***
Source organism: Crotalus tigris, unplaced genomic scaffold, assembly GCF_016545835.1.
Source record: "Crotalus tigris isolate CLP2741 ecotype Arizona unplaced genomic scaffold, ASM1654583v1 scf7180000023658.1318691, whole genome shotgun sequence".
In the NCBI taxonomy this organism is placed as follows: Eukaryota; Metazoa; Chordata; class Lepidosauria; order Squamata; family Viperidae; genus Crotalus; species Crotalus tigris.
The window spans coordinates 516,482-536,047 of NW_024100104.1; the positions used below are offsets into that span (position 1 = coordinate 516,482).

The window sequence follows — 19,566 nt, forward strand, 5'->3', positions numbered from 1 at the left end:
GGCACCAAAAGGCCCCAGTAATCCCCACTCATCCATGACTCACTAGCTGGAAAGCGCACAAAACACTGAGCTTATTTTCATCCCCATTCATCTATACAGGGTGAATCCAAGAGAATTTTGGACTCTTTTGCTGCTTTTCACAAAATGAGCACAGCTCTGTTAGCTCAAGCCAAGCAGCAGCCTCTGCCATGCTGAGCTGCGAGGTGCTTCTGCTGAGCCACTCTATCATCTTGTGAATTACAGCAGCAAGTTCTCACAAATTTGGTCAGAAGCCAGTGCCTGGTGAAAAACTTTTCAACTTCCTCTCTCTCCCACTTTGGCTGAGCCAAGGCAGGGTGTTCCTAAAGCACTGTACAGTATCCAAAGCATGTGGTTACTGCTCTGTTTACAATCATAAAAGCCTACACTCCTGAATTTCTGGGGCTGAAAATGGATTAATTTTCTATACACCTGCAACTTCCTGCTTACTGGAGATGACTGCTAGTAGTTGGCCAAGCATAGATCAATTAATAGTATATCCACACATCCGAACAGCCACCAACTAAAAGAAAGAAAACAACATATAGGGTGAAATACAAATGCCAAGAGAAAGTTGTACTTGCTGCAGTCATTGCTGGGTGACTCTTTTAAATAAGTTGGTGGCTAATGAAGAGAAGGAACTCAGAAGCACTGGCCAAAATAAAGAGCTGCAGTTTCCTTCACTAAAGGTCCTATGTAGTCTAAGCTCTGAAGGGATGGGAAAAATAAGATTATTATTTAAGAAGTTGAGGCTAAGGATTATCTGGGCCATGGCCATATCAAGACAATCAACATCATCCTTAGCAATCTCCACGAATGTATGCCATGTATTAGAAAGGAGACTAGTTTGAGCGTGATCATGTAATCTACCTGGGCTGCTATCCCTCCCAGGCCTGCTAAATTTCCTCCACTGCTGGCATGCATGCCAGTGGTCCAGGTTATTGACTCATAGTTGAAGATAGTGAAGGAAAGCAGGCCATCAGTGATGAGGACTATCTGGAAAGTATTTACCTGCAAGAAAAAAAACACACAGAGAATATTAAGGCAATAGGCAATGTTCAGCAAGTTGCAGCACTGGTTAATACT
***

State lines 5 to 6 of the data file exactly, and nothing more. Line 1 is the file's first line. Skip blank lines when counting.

The window sequence follows — 19,566 nt, forward strand, 5'->3', positions numbered from 1 at the left end:
GGCACCAAAAGGCCCCAGTAATCCCCACTCATCCATGACTCACTAGCTGGAAAGCGCACAAAACACTGAGCTTATTTTCATCCCCATTCATCTATACAGGGTGAATCCAAGAGAATTTTGGACTCTTTTGCTGCTTTTCACAAAATGAGCACAGCTCTGTTAGCTCAAGCCAAGCAGCAGCCTCTGCCATGCTGAGCTGCGAGGTGCTTCTGCTGAGCCACTCTATCATCTTGTGAATTACAGCAGCAAGTTCTCACAAATTTGGTCAGAAGCCAGTGCCTGGTGAAAAACTTTTCAACTTCCTCTCTCTCCCACTTTGGCTGAGCCAAGGCAGGGTGTTCCTAAAGCACTGTACAGTATCCAAAGCATGTGGTTACTGCTCTGTTTACAATCATAAAAGCCTACACTCCTGAATTTCTGGGGCTGAAAATGGATTAATTTTCTATACACCTGCAACTTCCTGCTTACTGGAGATGACTGCTAGTAGTTGGCCAAGCATAGATCAATTAATAGTATATCCACACATCCGAACAGCCACCAACTAAAAGAAAGAAAACAACATATAGGGTGAAATACAAATGCCAAGAGAAAGTTGTACTTGCTGCAGTCATTGCTGGGTGACTCTTTTAAATAAGTTGGTGGCTAATGAAGAGAAGGAACTCAGAAGCACTGGCCAAAATAAAGAGCTGCAGTTTCCTTCACTAAAGGTCCTATGTAGTCTAAGCTCTGAAGGGATGGGAAAAATAAGATTATTATTTAAGAAGTTGAGGCTAAGGATTATCTGGGCCATGGCCATATCAAGACAATCAACATCATCCTTAGCAATCTCCACGAATGTATGCCATGTATTAGAAAGGAGACTAGTTTGAGCGTGATCATGTAATCTACCTGGGCTGCTATCCCTCCCAGGCCTGCTAAATTTCCTCCACTGCTGGCATGCATGCCAGTGGTCCAGGTTATTGACTCATAGTTGAAGATAGTGAAGGAAAGCAGGCCATCAGTGATGAGGACTATCTGGAAAGTATTTACCTGCAAGAAAAAAAACACACAGAGAATATTAAGGCAATAGGCAATGTTCAGCAAGTTGCAGCACTGGTTAATACT